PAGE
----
Marathos, the online shopping service that helps cut food waste
New site suggests healthy recipes and provides precise quantities of fresh ingredients
“Oh no! The pears!” I shouted – thankfully inside my head rather than out loud because I was at the office – as I suddenly remembered the beautiful pears I had bought two weeks ago when embarking on a new diet/healthy eating kick of the kind many of us tend to start every autumn. I had great plans for those pears, but, alas, when I opened my fridge a few hours later I saw they were well past any state of edibility.
Realizing the amount of fresh fruit and vegetables we throw away because of poor planning is truly disheartening. A Public Issue poll carried out for WWF Hellas found recently that even in the crisis, 37 percent of Greeks throw away food at least once or twice a month, and 9 percent waste food once or twice a week. The most usual waste is leftover cooked food and, of course, salad greens and fruits.
Such figures were high in Eleni and Matoula’s minds when they decided to start Marathos (marathos.gr).
“Why should we buy larger quantities than we need to make a plate of food?” Matoula Tsesmetzi said when Kathimerini looked her up to find out more about the business.
What Marathos does is pioneering in Greece: It doesn’t cook, it shops for us. Users of the service look at the weekly menu posted on the website – designed by the team’s dietitian and chef – pick the recipes they are interested in and the number of portions needed, and order the ingredients to prepare them at home.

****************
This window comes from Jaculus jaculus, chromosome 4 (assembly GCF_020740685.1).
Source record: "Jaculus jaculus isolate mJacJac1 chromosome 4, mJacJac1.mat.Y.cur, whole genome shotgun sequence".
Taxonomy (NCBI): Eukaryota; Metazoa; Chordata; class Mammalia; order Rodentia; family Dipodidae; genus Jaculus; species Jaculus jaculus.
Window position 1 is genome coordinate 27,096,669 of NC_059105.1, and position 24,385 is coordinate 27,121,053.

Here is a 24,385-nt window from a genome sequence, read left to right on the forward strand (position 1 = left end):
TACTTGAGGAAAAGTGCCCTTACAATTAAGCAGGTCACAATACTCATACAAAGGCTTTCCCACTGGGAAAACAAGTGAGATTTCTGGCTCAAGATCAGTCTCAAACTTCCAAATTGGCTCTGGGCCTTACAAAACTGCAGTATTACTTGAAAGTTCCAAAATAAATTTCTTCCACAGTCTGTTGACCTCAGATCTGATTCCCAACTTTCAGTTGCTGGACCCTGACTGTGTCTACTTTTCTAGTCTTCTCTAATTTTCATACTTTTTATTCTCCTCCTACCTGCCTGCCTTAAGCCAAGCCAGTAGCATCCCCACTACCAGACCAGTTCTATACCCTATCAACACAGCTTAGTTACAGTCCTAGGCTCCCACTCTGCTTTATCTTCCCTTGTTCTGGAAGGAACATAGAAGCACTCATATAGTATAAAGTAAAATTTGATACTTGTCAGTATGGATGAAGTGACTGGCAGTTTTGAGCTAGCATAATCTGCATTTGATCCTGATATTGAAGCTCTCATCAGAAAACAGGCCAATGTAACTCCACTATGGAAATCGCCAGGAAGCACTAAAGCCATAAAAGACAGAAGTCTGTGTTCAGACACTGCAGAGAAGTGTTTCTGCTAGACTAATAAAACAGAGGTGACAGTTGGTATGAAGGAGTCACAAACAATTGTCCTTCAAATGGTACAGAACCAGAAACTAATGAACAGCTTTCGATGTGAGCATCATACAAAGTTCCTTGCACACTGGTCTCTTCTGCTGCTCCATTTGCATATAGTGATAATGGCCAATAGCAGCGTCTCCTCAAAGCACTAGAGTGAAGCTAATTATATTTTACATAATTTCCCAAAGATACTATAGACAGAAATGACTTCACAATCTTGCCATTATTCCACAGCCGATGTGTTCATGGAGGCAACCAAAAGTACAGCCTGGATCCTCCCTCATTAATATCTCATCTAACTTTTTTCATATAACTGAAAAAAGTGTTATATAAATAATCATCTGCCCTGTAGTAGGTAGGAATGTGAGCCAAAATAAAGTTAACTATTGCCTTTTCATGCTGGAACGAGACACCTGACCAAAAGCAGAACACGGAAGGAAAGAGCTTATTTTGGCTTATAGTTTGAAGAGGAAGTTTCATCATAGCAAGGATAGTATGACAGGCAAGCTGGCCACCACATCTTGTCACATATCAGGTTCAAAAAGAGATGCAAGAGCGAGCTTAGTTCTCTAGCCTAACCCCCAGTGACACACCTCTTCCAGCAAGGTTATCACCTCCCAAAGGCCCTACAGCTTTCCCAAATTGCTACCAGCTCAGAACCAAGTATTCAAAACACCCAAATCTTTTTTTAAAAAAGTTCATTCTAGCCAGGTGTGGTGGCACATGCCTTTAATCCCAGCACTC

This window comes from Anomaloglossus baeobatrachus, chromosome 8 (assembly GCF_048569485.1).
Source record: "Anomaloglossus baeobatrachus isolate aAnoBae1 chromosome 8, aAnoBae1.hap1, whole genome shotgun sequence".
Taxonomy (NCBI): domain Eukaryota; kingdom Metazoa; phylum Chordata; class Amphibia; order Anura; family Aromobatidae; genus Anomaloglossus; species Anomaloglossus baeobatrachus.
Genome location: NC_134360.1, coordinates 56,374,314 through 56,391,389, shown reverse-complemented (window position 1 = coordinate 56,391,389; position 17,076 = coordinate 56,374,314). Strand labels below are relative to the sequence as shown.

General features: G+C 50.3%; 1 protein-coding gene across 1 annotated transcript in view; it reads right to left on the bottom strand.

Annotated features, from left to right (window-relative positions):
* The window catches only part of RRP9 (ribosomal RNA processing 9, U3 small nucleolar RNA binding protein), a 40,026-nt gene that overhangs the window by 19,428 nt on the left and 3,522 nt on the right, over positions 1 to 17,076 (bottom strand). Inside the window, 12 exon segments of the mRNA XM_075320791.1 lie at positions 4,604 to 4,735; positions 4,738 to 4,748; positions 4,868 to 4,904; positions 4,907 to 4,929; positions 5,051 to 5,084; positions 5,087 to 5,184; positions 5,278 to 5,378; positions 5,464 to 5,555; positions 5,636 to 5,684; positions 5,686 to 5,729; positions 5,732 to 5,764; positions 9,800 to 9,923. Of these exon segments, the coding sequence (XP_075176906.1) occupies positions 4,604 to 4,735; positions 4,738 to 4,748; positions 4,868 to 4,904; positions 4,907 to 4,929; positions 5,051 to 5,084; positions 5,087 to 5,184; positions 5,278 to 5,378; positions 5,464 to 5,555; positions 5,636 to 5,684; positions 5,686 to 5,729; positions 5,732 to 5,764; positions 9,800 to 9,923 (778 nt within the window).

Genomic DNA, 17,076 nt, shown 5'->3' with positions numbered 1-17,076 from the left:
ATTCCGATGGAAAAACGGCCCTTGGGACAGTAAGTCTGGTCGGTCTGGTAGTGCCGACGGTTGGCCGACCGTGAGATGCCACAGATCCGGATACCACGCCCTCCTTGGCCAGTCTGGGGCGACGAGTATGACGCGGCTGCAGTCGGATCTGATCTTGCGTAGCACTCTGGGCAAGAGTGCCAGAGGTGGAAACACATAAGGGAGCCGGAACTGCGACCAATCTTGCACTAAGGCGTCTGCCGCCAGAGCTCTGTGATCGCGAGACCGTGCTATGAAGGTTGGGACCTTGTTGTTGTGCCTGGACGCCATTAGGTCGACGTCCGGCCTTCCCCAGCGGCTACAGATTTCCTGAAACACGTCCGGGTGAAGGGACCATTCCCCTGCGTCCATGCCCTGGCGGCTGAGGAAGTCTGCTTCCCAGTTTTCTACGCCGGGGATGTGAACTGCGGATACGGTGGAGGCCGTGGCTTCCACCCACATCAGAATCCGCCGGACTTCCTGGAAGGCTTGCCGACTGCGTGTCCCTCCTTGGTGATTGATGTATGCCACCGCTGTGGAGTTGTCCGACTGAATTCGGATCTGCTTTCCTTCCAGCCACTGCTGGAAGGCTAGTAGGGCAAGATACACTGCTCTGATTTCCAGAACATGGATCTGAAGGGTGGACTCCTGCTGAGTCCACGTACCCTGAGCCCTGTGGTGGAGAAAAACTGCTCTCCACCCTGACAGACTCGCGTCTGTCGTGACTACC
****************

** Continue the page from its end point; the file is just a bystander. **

“We first saw the idea abroad and were interested in making it more ‘Greek,’” explained Tsesmetzi, a former executive at a number of prominent food companies. “In most European countries, people order large quantities of food to cover the meals for an entire week, which they have planned in advance. We don’t do that in Greece. Greeks want something more laid-back, something they can order now and get as soon as possible, that solves an immediate problem.”
Problem solving is what Marathos does best. If a recipe calls for onions, they appear, chopped or diced. If it calls for bacon, that too comes cut as it needs to be. “Everything is in the exact quantities it needs to be.”
I had a go at the service. I chose two portions of pork scallops cooked with sage and prosciutto and served with gnocchi (putting my diet on hold for a while). I received a parcel with the meat cut into portions, sage, prosciutto, flour (the scallops need to be lightly floured), extra-virgin olive oil, white wine for the sauce, homemade chicken stock ( made at Marathos), gnocchi, butter, salt, pepper, finely chopped parsley and even toothpicks to attach the ham to the pork. It was all there – including a printed recipe with step-by-step illustrations – and cooking it was a piece of cake. The result was great and mainly because you didn’t get the sense of having ordered takeaway.
“We often like a recipe but have to buy all sorts of quantities we don’t need that end up getting thrown away or forgotten in the fridge,” said Tsesmetzi. “Many people also avoid cooking certain things because they know that they’ll have to buy ingredients they rarely use, like coconut milk, for example. Marathos brings them the exact quantity the will need. This also means you can avoid the supermarket, where, as we all know, you tend to end up with a cart full of stuff you hadn’t planned on buying.”
The cost of each individual order comes to 6.50 euros on average and customers have to order for two portions or more.
“All of our ingredients are top quality and most of the vegetables organic. We offer exactly what we would get for our own homes. At this cost, its is brought to your door and you’ve avoided the hassle of shopping and preparation. You also know exactly what you’re eating.”
Customers look at the weekly menu posted on the website (designed by Marathos’s dietitian and chef), pick the recipes they are interested in and the number of portions needed, and order the ingredients to prepare them at home.